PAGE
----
What project are you most excited about right now?
I’m quite excited about Abzû. It is kind of like Journey in the sense that I’ve been involved from the beginning and asking myself, “how can I make this different from anything I’ve done before?” Journey is reflective and explorational, and subject to individual player interpretation. It had a lot of similar starting position ideas going for it, and I try to avoid that. Hopefully the players of the game will see it as something a little bit darker. Journey let me learn a lot about how to make a guided musical narrative within something that’s open-ended in its narrative, Abzû I’ll try to make more ambiguous.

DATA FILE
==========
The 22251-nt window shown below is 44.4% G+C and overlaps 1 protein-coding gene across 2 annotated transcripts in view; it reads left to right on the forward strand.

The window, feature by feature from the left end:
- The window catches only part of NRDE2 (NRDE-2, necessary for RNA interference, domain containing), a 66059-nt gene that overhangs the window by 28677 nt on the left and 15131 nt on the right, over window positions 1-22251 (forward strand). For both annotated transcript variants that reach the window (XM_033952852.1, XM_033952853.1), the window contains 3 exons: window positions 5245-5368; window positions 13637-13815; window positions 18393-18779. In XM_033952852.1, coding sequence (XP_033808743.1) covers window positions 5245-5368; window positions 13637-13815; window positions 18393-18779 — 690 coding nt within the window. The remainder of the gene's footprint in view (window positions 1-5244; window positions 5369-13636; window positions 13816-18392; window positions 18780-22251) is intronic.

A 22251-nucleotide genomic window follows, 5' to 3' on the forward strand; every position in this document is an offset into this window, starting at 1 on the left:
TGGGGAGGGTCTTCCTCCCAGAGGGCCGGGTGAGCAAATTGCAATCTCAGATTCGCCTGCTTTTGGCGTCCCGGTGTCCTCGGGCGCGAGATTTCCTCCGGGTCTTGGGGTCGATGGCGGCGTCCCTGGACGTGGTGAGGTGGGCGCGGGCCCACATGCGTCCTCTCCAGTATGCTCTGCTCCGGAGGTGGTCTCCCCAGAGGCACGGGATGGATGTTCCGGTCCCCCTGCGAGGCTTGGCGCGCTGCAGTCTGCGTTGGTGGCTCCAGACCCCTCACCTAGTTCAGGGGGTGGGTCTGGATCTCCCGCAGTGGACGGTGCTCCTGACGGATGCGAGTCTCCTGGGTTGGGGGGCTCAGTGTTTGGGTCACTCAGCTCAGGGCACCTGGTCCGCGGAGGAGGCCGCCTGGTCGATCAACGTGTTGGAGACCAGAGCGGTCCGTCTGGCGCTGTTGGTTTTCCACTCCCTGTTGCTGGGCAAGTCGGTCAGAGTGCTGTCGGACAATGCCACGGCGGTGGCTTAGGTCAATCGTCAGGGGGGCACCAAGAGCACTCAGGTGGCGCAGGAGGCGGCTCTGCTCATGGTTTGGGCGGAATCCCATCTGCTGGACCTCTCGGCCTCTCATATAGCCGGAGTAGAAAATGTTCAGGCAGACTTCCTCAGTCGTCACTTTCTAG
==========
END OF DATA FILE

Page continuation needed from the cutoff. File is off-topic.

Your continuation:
Is your approach to composing games different from your approach to composing films?
On a conceptual level, it’s the same. I say, what kind of story are we trying to tell and what’s the subtext we can tease out of it? But fact that is no interactive element is different. I don’t regard them as the same overall, because we can’t understate the significance of the interactive element. That makes it distinctly its own art form and the most compelling art form in 21st century. By compelling I don’t mean that games are superior as a medium for storytelling than film — I’m simply saying they offer an experience not available elsewhere. And on top of that, we’re at the starting gate. By the end of the century, we’ll be looking back at games that were regarded as innovative and groundbreaking, and we’ll say, “that’s adorable they thought that was anything!” That leaves me breathless to just fantasize about. I don’t know what any other art form leaves me breathless about new frontiers.
The fact that I can’t predict with any confidence what’s going to happen in the world of games is why I find it so exciting. What excites me about the future is simply the future itself.